Somewhere else in America, David’s son wants his parents to see the words on the tree outside. David touches the words, is jolted, and when he reaches over to touch his wife, suddenly her failing eyesight is restored.
Jay tries to hide his healing powers. David wants to make money from his. Jay wants to help others, especially his deaf girlfriend. David is willing to loose his wife and son in order to gain fame and fortune. Throughout the book, the two are contrasted. Neither are particularly faithful Christians, if they can be called Christian at all.
A man hears of a healer, he decides to investigate. He is something of a mental case, and is sure God wants him to kill the False Preacher Fake Healer. He bides his time, he is confused by the two names, but there couldn’t possibly be TWO? Could there?
What did I like? I enjoyed the constant comparing, contrasting of the two men and their reactions to this seeming random gift of healing. One timid and wanting to help everyone that he could, but secretly. And the other loud and pushy and pulling in crowds.
I also liked Ace, Patty, and the country preacher. The country preacher came the closest to Christian character of anyone else in the book. I loved the way they helped and advised the young couple looking for answers and help for their ailing car. I also liked David’s wife and son, as they refused to be a part of the exploitation of “the healing touch”.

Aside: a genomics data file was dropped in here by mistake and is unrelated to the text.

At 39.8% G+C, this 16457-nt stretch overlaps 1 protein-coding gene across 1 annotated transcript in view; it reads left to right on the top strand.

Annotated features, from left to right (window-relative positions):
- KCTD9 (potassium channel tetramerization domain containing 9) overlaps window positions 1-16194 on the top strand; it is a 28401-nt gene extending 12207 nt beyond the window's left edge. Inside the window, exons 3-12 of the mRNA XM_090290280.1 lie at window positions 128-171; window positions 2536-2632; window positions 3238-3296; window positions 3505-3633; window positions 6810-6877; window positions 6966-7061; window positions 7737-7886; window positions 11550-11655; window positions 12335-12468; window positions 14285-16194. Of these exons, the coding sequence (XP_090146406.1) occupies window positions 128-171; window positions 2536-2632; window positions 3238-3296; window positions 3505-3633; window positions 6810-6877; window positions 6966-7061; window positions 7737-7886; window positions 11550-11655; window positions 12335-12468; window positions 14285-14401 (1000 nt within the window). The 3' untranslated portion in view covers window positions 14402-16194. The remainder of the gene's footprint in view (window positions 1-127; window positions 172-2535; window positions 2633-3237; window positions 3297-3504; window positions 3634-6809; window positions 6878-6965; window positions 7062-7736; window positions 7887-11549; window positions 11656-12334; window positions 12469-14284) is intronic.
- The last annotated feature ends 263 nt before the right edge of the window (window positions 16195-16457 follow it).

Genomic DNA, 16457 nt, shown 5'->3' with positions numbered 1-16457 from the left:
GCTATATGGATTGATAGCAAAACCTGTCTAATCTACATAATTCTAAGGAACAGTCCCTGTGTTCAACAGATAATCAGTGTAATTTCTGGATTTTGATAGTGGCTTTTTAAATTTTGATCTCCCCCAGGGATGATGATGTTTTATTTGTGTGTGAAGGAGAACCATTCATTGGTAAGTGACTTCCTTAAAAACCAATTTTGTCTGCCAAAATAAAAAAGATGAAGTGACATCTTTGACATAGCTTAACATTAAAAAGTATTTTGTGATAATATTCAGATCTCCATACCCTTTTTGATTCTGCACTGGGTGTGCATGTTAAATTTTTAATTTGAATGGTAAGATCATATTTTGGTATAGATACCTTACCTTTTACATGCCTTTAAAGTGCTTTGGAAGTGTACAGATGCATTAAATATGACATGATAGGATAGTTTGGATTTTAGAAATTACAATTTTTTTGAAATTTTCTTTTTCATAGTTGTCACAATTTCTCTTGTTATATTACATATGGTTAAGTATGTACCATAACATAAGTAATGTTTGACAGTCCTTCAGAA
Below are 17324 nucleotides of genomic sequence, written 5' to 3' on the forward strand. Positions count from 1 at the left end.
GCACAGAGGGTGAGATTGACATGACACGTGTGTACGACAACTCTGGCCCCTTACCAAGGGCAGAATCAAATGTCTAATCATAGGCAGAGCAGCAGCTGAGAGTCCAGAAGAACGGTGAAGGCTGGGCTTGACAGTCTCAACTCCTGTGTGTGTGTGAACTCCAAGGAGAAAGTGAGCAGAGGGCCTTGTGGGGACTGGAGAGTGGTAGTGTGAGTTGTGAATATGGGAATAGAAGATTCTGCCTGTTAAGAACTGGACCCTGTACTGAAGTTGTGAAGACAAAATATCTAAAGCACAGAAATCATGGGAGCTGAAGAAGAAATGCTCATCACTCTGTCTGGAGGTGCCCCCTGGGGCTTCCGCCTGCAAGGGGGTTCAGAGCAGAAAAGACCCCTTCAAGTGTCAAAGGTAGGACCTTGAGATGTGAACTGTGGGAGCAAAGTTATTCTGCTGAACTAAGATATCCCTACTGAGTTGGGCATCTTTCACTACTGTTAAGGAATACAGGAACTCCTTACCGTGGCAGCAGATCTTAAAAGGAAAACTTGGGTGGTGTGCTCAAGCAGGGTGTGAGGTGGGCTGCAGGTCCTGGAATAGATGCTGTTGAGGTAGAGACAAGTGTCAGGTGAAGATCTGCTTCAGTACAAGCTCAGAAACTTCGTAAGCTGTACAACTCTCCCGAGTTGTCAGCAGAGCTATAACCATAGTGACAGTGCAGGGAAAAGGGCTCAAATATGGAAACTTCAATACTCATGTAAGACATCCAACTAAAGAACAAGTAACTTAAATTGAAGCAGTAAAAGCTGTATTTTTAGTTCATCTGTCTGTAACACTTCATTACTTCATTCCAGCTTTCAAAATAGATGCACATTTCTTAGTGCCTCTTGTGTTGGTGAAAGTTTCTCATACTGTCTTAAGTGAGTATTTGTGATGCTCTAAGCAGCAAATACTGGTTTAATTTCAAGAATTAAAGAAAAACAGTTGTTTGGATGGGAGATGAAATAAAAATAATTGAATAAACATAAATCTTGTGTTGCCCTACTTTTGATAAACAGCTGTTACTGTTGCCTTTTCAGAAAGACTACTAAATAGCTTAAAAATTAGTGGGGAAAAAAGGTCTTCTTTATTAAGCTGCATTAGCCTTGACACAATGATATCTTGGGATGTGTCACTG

What I didn’t care for? The language, it used God’s name far too often. I didn’t like the “christen maniac” man, Conner, for me, he pretty much ruined the story. David was a jerk, as was the man who was helping him. I can’t think of a single part of the book that Conner was that I liked at all. The beginning ... what gives with the butterflies? Nor did I care for the ending. Jay seemed to compromise himself. And I’m not a fan of sensational or vague abrupt endings.
Not everyone will love every book, I know that. There are many out there who will get a thrill from the faith healers and not be thrown off by the language. But this was not a book for me. Parts of it were good enough to pull me along to the end, mostly because I wanted to see how Jay resolved his dilemma, for I didn’t care much for any of the other main characters, and skimmed over many sections trying to avoid the language.
Note: This topic would be confusing and dull to most youngsters, and would probably not appeal to anyone under 13. Some parts of the book are quite crass and violent.
Genre/Theme: Suspense / Adventure, Current Time, Healing Preachers
Reading Level: Mature TEEN - high school to college
Profanity: MODERATE/HIGH – lots of mild words & quite a few stronger expletives -- some characters have very clean language, and others have very bad language.
Sexuality: MILD - descriptions of affection/desire - One preacher is married, and his wife leaves him. The other healer is touring the countryside with his girlfriend, and it is obvious that they are sleeping together.
Other: One person shot and killed, one man is determined to kill the false preacher.